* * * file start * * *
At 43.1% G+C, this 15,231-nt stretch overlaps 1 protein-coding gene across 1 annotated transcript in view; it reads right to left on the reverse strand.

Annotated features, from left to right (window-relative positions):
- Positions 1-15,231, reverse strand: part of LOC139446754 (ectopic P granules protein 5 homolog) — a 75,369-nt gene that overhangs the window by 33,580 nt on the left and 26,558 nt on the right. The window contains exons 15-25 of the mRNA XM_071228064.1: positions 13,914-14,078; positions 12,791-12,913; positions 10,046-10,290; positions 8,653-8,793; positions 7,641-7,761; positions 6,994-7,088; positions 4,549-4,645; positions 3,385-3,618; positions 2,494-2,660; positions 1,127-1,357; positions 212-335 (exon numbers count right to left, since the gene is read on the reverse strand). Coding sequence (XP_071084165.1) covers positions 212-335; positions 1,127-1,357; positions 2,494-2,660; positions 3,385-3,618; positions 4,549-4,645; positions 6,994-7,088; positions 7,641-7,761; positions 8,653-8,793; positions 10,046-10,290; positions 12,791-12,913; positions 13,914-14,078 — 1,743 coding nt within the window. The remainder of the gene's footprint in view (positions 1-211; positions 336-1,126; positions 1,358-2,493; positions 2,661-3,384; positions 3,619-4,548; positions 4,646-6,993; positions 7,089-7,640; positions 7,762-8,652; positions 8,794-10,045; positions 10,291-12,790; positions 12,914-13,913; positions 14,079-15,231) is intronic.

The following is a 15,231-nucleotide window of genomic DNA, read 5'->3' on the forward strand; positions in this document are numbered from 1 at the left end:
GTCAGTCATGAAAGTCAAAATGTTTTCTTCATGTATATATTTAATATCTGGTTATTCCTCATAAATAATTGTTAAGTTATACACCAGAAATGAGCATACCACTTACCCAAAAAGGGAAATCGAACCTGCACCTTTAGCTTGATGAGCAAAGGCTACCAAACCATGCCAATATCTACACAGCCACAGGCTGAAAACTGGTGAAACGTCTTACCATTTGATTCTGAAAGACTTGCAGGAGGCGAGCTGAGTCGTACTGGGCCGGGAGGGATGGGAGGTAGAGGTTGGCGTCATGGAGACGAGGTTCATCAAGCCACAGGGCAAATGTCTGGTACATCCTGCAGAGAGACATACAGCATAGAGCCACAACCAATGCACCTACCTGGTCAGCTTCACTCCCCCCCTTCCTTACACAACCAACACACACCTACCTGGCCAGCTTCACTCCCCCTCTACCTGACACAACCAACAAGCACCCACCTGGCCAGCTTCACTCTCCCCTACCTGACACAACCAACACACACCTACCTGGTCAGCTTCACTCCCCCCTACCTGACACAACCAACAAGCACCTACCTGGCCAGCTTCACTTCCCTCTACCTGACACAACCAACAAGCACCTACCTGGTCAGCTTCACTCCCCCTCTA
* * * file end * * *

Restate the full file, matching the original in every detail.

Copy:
At 43.1% G+C, this 15,231-nt stretch overlaps 1 protein-coding gene across 1 annotated transcript in view; it reads right to left on the reverse strand.

Annotated features, from left to right (window-relative positions):
- Positions 1-15,231, reverse strand: part of LOC139446754 (ectopic P granules protein 5 homolog) — a 75,369-nt gene that overhangs the window by 33,580 nt on the left and 26,558 nt on the right. The window contains exons 15-25 of the mRNA XM_071228064.1: positions 13,914-14,078; positions 12,791-12,913; positions 10,046-10,290; positions 8,653-8,793; positions 7,641-7,761; positions 6,994-7,088; positions 4,549-4,645; positions 3,385-3,618; positions 2,494-2,660; positions 1,127-1,357; positions 212-335 (exon numbers count right to left, since the gene is read on the reverse strand). Coding sequence (XP_071084165.1) covers positions 212-335; positions 1,127-1,357; positions 2,494-2,660; positions 3,385-3,618; positions 4,549-4,645; positions 6,994-7,088; positions 7,641-7,761; positions 8,653-8,793; positions 10,046-10,290; positions 12,791-12,913; positions 13,914-14,078 — 1,743 coding nt within the window. The remainder of the gene's footprint in view (positions 1-211; positions 336-1,126; positions 1,358-2,493; positions 2,661-3,384; positions 3,619-4,548; positions 4,646-6,993; positions 7,089-7,640; positions 7,762-8,652; positions 8,794-10,045; positions 10,291-12,790; positions 12,914-13,913; positions 14,079-15,231) is intronic.

The following is a 15,231-nucleotide window of genomic DNA, read 5'->3' on the forward strand; positions in this document are numbered from 1 at the left end:
GTCAGTCATGAAAGTCAAAATGTTTTCTTCATGTATATATTTAATATCTGGTTATTCCTCATAAATAATTGTTAAGTTATACACCAGAAATGAGCATACCACTTACCCAAAAAGGGAAATCGAACCTGCACCTTTAGCTTGATGAGCAAAGGCTACCAAACCATGCCAATATCTACACAGCCACAGGCTGAAAACTGGTGAAACGTCTTACCATTTGATTCTGAAAGACTTGCAGGAGGCGAGCTGAGTCGTACTGGGCCGGGAGGGATGGGAGGTAGAGGTTGGCGTCATGGAGACGAGGTTCATCAAGCCACAGGGCAAATGTCTGGTACATCCTGCAGAGAGACATACAGCATAGAGCCACAACCAATGCACCTACCTGGTCAGCTTCACTCCCCCCCTTCCTTACACAACCAACACACACCTACCTGGCCAGCTTCACTCCCCCTCTACCTGACACAACCAACAAGCACCCACCTGGCCAGCTTCACTCTCCCCTACCTGACACAACCAACACACACCTACCTGGTCAGCTTCACTCCCCCCTACCTGACACAACCAACAAGCACCTACCTGGCCAGCTTCACTTCCCTCTACCTGACACAACCAACAAGCACCTACCTGGTCAGCTTCACTCCCCCTCTA